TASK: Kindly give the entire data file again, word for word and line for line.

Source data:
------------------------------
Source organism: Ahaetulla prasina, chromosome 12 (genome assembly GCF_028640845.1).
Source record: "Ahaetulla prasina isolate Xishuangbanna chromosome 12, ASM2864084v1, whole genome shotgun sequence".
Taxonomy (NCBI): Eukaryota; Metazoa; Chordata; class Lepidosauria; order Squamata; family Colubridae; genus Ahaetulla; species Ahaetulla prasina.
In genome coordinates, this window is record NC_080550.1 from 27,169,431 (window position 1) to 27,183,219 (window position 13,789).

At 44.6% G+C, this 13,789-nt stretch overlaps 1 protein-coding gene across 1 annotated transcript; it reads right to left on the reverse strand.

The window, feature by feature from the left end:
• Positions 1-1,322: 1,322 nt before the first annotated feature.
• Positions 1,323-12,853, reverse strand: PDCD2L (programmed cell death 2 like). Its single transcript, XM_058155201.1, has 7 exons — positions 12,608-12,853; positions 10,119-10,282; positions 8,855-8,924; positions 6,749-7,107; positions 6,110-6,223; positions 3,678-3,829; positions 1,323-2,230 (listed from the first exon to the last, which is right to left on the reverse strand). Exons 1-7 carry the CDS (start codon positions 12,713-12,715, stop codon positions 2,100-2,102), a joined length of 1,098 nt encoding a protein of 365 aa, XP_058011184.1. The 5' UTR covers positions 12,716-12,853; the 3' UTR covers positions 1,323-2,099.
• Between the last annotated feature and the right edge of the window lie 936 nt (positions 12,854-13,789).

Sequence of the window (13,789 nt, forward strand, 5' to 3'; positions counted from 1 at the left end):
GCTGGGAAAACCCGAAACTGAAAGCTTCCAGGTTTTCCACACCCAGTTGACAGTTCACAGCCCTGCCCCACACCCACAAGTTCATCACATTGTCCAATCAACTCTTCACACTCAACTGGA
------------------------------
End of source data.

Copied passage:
Source organism: Ahaetulla prasina, chromosome 12 (genome assembly GCF_028640845.1).
Source record: "Ahaetulla prasina isolate Xishuangbanna chromosome 12, ASM2864084v1, whole genome shotgun sequence".
Taxonomy (NCBI): Eukaryota; Metazoa; Chordata; class Lepidosauria; order Squamata; family Colubridae; genus Ahaetulla; species Ahaetulla prasina.
In genome coordinates, this window is record NC_080550.1 from 27,169,431 (window position 1) to 27,183,219 (window position 13,789).

At 44.6% G+C, this 13,789-nt stretch overlaps 1 protein-coding gene across 1 annotated transcript; it reads right to left on the reverse strand.

The window, feature by feature from the left end:
• Positions 1-1,322: 1,322 nt before the first annotated feature.
• Positions 1,323-12,853, reverse strand: PDCD2L (programmed cell death 2 like). Its single transcript, XM_058155201.1, has 7 exons — positions 12,608-12,853; positions 10,119-10,282; positions 8,855-8,924; positions 6,749-7,107; positions 6,110-6,223; positions 3,678-3,829; positions 1,323-2,230 (listed from the first exon to the last, which is right to left on the reverse strand). Exons 1-7 carry the CDS (start codon positions 12,713-12,715, stop codon positions 2,100-2,102), a joined length of 1,098 nt encoding a protein of 365 aa, XP_058011184.1. The 5' UTR covers positions 12,716-12,853; the 3' UTR covers positions 1,323-2,099.
• Between the last annotated feature and the right edge of the window lie 936 nt (positions 12,854-13,789).

Sequence of the window (13,789 nt, forward strand, 5' to 3'; positions counted from 1 at the left end):
GCTGGGAAAACCCGAAACTGAAAGCTTCCAGGTTTTCCACACCCAGTTGACAGTTCACAGCCCTGCCCCACACCCACAAGTTCATCACATTGTCCAATCAACTCTTCACACTCAACTGGA